As a result to the 1988 policy statement that the Securities and Exchange Commission (SEC) issued, regarding the establishment of a common international accounting standards, there has been a growing acceptance of International Financial Reporting Standards (IFRS) for a basis of U.S. financial reporting. The number of countries adapting to this convergence has increased since its first suggestion. Within the United States, the SEC is taking its first steps as to whether or not the U.S. is to converge in to this universal approach to accounting.
The international standard-setting process began a few decades ago as an effort by industrialized nations to create standards that could be used by developing and smaller nations unable to establish their own accounting standards, states the author of International Financial Reporting Standards. However, as the business world became more global, regulators, investors, large companies, and auditing firms began to realize the importance of having common standards in all areas of the financial reporting chain, continued the author. At this time, there are approximately 120 different nations that are required to, or have the option to report under IFRS. A few examples that already use IFRS include Australia, New Zealand, and Israel. It has been confirmed that the European Union has virtually adopted all international standards. Canada is said to adapt to IFRS in 2011, with Mexico following in 2012.
The U.S. SEC has, in part, been the leader in developing this common international set of accounting standards. In 2007, the SEC voted to allow foreign private issuers to file financial statements prepared in accordance with IFRS as issued by the IASB without reconciliation to U.S. GAAP, mentions the author to International Financial Reporting Standards. In November 2008, the SEC issued a “roadmap” which unveiled the plan on how the U.S. will converge into IFRS. Thus, on February 24, 2010, the SEC held a meeting that issued a few releases that stated their strong belief that a single set of international accounting standards would benefit U.S. investors and expressed encouragement for the convergence of U.S. GAAP and IFRS. However, although the plans sound great on paper, the SEC called for more investigation on IFRS and in 2011, they will hold another meeting to decide if to move forward with IFRS. Hence, since 2002 the FASB and IASB have been working together towards the convergence. Additionally, as the convergence to IFRS has been widespread many multinational companies and national companies support the idea of having one set of accounting standards because they believe it will facilitate comparing companies all around the world. Consequently, large companies with subsidiaries in other countries would be able to report their financial statements with their parent company because it will all be the same. Nevertheless, some people believe that although we will have one global accounting standard many will never pull through 100% of the convergence. This is something that they have to take into consideration before they take any drastic measures.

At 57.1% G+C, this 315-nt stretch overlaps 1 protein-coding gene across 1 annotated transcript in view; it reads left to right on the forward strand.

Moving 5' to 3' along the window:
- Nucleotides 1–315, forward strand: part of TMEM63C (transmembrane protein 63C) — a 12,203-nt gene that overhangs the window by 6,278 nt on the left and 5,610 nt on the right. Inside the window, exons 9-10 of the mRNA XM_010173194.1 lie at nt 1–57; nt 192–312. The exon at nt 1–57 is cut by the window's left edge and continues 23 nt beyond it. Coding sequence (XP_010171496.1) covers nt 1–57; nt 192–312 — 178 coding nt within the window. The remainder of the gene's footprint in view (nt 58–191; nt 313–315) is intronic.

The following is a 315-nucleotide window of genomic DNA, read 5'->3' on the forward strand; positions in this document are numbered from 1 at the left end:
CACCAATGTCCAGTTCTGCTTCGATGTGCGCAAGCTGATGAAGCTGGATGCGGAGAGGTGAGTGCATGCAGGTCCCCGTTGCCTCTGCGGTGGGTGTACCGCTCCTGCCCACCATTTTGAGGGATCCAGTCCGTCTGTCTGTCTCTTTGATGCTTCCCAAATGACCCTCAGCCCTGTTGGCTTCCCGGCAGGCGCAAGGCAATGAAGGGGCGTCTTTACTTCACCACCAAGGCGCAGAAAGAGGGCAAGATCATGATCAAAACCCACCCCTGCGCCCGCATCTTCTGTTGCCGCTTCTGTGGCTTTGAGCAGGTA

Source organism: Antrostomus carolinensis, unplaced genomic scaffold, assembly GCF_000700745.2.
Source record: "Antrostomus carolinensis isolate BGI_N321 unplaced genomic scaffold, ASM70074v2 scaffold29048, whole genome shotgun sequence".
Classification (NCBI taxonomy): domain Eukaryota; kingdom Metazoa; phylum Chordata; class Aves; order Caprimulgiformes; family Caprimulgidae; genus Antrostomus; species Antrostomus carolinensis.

Moreover, the FASB and IASB are working together on a project, called the Financial Statement Presentation, to establish a common standard for presenting information in the financial statements, including classifying and displaying line items and aggregating line items into subtotals and totals. This standard will have a dramatic impact on the balance sheet, the income statement, and the statement of cash flows. This will cause the mentioned financial statements to include classifications by operating, investing, and financing activities, providing a “cohesive” financial picture that stresses the relationships among the financial statements. But, under each of the statements, operating and investing activities will be classified under “business” activities. Each statement will also include three additional groupings: discontinued...
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